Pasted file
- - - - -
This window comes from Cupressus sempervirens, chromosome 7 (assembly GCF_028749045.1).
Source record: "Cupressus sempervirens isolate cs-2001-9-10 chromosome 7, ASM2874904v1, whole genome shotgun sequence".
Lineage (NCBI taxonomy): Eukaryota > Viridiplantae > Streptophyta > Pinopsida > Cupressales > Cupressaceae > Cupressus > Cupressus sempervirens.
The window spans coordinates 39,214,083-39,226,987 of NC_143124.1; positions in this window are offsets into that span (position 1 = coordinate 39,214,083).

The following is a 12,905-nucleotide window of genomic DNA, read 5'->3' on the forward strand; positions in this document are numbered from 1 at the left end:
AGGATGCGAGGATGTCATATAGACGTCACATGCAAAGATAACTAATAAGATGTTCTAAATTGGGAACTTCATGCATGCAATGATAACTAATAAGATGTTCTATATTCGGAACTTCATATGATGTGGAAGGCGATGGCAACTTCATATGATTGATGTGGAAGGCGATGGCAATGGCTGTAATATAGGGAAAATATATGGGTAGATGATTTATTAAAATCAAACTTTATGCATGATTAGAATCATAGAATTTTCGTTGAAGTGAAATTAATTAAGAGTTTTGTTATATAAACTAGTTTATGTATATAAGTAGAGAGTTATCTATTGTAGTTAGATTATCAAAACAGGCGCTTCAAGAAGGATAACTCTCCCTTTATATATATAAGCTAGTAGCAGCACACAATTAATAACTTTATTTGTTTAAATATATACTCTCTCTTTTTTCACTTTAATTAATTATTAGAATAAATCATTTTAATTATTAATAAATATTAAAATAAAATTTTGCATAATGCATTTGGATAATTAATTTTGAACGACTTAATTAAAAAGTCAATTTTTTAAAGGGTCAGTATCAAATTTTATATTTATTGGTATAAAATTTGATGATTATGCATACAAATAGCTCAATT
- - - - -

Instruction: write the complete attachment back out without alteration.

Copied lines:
This window comes from Cupressus sempervirens, chromosome 7 (assembly GCF_028749045.1).
Source record: "Cupressus sempervirens isolate cs-2001-9-10 chromosome 7, ASM2874904v1, whole genome shotgun sequence".
Lineage (NCBI taxonomy): Eukaryota > Viridiplantae > Streptophyta > Pinopsida > Cupressales > Cupressaceae > Cupressus > Cupressus sempervirens.
The window spans coordinates 39,214,083-39,226,987 of NC_143124.1; positions in this window are offsets into that span (position 1 = coordinate 39,214,083).

The following is a 12,905-nucleotide window of genomic DNA, read 5'->3' on the forward strand; positions in this document are numbered from 1 at the left end:
AGGATGCGAGGATGTCATATAGACGTCACATGCAAAGATAACTAATAAGATGTTCTAAATTGGGAACTTCATGCATGCAATGATAACTAATAAGATGTTCTATATTCGGAACTTCATATGATGTGGAAGGCGATGGCAACTTCATATGATTGATGTGGAAGGCGATGGCAATGGCTGTAATATAGGGAAAATATATGGGTAGATGATTTATTAAAATCAAACTTTATGCATGATTAGAATCATAGAATTTTCGTTGAAGTGAAATTAATTAAGAGTTTTGTTATATAAACTAGTTTATGTATATAAGTAGAGAGTTATCTATTGTAGTTAGATTATCAAAACAGGCGCTTCAAGAAGGATAACTCTCCCTTTATATATATAAGCTAGTAGCAGCACACAATTAATAACTTTATTTGTTTAAATATATACTCTCTCTTTTTTCACTTTAATTAATTATTAGAATAAATCATTTTAATTATTAATAAATATTAAAATAAAATTTTGCATAATGCATTTGGATAATTAATTTTGAACGACTTAATTAAAAAGTCAATTTTTTAAAGGGTCAGTATCAAATTTTATATTTATTGGTATAAAATTTGATGATTATGCATACAAATAGCTCAATT